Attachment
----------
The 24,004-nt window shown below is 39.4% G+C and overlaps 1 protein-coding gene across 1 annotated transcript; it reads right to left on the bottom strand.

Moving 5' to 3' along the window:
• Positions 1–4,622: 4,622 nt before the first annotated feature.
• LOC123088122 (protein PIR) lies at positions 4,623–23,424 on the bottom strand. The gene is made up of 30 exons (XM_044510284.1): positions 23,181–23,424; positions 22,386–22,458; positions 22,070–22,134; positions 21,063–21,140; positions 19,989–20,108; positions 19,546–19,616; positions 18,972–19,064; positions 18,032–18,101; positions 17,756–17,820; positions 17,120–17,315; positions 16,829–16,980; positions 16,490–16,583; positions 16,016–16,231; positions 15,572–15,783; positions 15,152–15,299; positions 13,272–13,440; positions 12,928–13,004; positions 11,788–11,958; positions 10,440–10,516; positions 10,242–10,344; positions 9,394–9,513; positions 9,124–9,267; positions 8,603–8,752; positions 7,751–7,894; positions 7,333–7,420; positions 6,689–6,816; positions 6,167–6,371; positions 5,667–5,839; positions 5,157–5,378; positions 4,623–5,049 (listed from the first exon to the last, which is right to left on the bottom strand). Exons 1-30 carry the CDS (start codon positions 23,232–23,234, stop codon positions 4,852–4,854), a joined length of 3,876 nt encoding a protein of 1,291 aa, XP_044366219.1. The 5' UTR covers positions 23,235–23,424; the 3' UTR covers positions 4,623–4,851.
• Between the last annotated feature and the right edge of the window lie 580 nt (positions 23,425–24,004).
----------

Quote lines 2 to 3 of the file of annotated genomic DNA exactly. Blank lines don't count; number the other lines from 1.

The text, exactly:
Moving 5' to 3' along the window:
• Positions 1–4,622: 4,622 nt before the first annotated feature.